Almost 3 when I rolled out this morning. Checked emails and weather. No rain, so I’ll walk this morning.
Had a great walk. Only about 5.5 miles but at a good pace despite shooting a few pics. Got a couple cover pics so it’s all good.
The guy on the left is a baby cotton tail and he was naturally curious. Hopped just off the trail, then stopped and looked while I took pictures. Might be a girl. I see she has a little green bouquet just above her left eye. (grin)
My old Coleman metal cooler is working fine. Just have to slap silicone on one minuscule leak. Woohoo! Older SERIOUSLY is better.
Hmm. Good thing once again I have really flexible hours. (grin)
Had an eye doctor appointment in Willcox (I don’t do SV whenever I can help it), then hung around town for another hour buying some stuff I can’t find within 30 miles of Good Ol’ Benson who’s running everybody out with their Stinkin’ High Taxes.
Anyway, I wrote some this morning, but with the day dwindling (again) and with a massive storm sitting just southwest considering thinking about deciding whether it might possibly move into Saint David, I’m reporting early.
Topic of the Night: Writing Off Into the Dark, Part One
This is writing without an outline, without a plan, without allowing your conscious mind to “direct” every action of every character and every word that comes out of your characters’ mouth.
Look, if someone tells you how a novel ends, do you still want to read it? Most people would say No.
So if you know before you start writing what’s going to happen, why do you want to write it? Isn’t that boring? It is to me.
Bradbury once said (paraphrasing) How can a writer expect to surprise the reader if he doesn’t surprise himself?
And when asked about his process for writing Dandelion Wine, he said he wrote it like he wrote everything else. He got his coffee, he sat down at the typewriter, he put his fingers on the keys, and he wrote whatever came.
So writing off into the dark. Sit down at your writing computer, put your fingers on the keyboard, and write whatever comes.
Trust it. Trust your subconscious to tell the story. It’s been doing that a lot longer than you’ve known the alphabet.
I once wrote that this technique is an offshoot of Heinlein’s Rules. That isn’t really true. You can write off into the dark even if you aren’t following Heinlein’s Rules. But they do go together very nicely.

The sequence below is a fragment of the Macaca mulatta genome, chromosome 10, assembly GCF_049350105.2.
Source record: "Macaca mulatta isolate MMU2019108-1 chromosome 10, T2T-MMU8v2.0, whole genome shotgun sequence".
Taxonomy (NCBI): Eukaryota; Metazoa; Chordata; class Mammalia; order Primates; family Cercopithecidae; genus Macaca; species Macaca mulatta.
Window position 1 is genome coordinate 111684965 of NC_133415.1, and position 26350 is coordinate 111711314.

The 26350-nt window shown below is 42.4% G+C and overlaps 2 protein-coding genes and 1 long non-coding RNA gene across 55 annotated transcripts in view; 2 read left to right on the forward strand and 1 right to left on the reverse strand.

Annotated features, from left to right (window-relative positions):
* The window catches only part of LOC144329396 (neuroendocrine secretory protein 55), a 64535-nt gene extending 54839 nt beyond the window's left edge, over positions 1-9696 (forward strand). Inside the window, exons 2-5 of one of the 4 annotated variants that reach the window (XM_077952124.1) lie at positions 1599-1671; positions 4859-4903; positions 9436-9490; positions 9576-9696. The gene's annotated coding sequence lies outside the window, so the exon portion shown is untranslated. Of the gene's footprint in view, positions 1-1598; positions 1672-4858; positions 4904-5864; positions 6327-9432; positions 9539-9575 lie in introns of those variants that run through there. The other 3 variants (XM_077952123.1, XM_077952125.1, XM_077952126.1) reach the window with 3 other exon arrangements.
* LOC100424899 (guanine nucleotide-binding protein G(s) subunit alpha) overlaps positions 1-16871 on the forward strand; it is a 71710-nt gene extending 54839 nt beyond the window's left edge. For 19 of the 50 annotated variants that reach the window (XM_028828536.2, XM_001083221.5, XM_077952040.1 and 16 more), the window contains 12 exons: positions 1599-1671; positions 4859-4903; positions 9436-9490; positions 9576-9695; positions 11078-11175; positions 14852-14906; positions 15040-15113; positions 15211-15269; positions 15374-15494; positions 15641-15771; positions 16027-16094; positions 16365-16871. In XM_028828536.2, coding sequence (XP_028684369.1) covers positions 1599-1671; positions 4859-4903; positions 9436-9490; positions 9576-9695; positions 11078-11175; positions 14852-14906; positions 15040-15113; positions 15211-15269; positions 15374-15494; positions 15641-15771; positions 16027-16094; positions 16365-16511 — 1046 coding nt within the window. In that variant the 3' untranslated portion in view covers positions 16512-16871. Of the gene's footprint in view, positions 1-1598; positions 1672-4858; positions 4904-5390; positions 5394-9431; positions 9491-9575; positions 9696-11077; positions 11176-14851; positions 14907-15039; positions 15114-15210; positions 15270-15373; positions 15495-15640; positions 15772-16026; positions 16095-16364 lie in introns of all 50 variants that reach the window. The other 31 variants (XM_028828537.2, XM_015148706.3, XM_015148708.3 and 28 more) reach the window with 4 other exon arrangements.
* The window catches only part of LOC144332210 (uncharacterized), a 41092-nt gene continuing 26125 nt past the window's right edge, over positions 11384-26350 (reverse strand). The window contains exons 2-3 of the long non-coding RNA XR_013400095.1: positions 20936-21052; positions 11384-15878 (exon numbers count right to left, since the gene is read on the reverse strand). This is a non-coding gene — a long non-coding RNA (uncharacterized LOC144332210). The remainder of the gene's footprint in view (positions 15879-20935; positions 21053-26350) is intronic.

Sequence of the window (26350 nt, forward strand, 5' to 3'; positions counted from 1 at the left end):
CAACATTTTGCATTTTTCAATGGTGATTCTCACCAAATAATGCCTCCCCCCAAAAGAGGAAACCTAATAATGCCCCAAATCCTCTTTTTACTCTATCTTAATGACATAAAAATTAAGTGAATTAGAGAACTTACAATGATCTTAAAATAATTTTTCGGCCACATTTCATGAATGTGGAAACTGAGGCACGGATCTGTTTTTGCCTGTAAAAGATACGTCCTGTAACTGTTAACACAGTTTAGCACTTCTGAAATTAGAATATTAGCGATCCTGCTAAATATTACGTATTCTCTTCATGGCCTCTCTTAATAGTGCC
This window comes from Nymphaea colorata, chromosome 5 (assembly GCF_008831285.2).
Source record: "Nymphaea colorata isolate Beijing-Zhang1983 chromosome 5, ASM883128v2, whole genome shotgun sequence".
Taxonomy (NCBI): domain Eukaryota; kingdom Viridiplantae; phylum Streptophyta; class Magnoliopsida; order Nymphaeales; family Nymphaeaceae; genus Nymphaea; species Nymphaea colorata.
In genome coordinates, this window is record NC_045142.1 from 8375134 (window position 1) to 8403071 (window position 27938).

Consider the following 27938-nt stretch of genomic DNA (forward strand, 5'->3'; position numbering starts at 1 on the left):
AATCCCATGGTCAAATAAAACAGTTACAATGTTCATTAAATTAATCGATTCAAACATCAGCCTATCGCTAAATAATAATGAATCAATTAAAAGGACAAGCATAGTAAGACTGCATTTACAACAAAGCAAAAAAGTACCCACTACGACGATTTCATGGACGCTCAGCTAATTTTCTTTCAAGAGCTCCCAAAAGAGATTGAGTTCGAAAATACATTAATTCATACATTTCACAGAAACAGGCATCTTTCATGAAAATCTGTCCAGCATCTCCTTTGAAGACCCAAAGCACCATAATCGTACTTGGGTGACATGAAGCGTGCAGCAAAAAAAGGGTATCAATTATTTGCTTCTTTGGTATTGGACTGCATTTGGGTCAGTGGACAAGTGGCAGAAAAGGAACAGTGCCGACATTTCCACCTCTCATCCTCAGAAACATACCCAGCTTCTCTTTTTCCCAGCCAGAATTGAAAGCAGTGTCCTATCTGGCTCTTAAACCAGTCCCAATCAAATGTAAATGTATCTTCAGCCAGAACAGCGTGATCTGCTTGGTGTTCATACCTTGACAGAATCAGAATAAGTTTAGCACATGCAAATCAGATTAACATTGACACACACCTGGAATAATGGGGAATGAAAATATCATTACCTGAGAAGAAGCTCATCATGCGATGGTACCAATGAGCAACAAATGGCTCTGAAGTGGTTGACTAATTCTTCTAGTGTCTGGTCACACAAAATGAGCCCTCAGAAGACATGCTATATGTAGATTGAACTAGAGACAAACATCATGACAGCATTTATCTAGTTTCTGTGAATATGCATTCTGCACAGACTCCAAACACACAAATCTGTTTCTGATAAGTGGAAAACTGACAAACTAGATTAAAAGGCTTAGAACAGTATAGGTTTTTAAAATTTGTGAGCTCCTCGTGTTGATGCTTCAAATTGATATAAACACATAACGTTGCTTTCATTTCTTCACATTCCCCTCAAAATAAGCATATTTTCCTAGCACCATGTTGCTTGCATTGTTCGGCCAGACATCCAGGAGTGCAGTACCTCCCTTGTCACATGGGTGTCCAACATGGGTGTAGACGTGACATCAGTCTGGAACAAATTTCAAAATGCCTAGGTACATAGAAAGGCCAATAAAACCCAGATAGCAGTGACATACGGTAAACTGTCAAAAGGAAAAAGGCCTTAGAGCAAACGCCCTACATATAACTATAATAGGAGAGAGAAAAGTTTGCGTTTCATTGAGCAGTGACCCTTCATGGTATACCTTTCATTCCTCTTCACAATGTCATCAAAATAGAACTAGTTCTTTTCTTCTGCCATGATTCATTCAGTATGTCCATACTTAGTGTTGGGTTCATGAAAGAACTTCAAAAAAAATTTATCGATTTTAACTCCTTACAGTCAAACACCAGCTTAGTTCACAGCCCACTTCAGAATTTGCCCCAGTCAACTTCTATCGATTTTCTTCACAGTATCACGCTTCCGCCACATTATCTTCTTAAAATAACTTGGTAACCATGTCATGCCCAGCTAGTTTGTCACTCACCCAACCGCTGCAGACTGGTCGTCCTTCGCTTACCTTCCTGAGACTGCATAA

If there were specific rules for writing off into the dark they would read like this (annotated with an explanation to save space):
- Sit down at your writing computer and Just Write. (Just Write: Don’t think about what you want to write. Don’t outline. Don’t strive for a plot; the characters will bring it with them. Don’t plan and force the characters/story to conform to your plan. Don’t do anything else. Let Go and Just Write.)
- When you get stuck, Just Write the Next Sentence. Then Write the Next Sentence. Then Write the Next Sentence. (When you get stuck, Just Write the Next Sentence: If there is no next sentence, if nothing comes [Don’t Think!], that scene is probably finished. Just write the next scene. Open it by writing whatever comes into you mind, then write the next sentence. Lather, rinse, repeat.)
- Run your spell checker. (Remember, this is done in critical mind. It’s imperative that while you’re doing this, you don’t start reading even small snippets of the story and “fixing” it. Like one little drink for an alcoholic or one cigarette for me, it will lead you to a lifetime of rewriting and polishing instead of submitting and publishing. And you WILL polish the good off your story.)
- Send to your first reader, then publish. (If you have a first reader, when it comes back, fix whatever the first reader caught IF YOU AGREE. If you don’t have a first reader, or if you don’t have a good first reader, skip it and just publish.)
- Write the next story. Writers Write. (Self-explanatory. Writers Write. Just Write.)
So there you go. Tomorrow’s topic: Writing Off Into the Dark, Part Two (You do NOT want to miss this. And stop being stingy. Tell your friends!)
Fiction words: 1678
Writing of The Battle of Tres Caballos (Book 8)
Day 1…… 4125 words. Total words to date…… 4125
Day 2…… 2624 words. Total words to date…… 6749
Day 3…… 2766 words. Total words to date…… 9515
Day 4…… 1412 words. Total words to date…… 10927
Day 5…… 3441 words. Total words to date…… 14368
Day 6…… 1052 words. Total words to date…… 15420
Day 7…… 2486 words. Total words to date…… 17906
Day 8…… 3201 words. Total words to date…… 21107
Day 9…… 3186 words. Total words to date…… 24293
Day 10… 1585 words. Total words to date…… 25878
Day 11… 2178 words. Total words to date…… 28056
Day 12… 1730 words. Total words to date…… 29786
Day 13… 1083 words. Total words to date…… 30869
Day 14… 1784 words. Total words to date…… 32653
Day 15… 4018 words. Total words to date…… 36671
Day 16… 3116 words. Total words to date…… 39787
Day 17… 1678 words. Total words to date…… 41469
Total fiction words for the month…………… 32199
Total fiction words for the year……………… 437882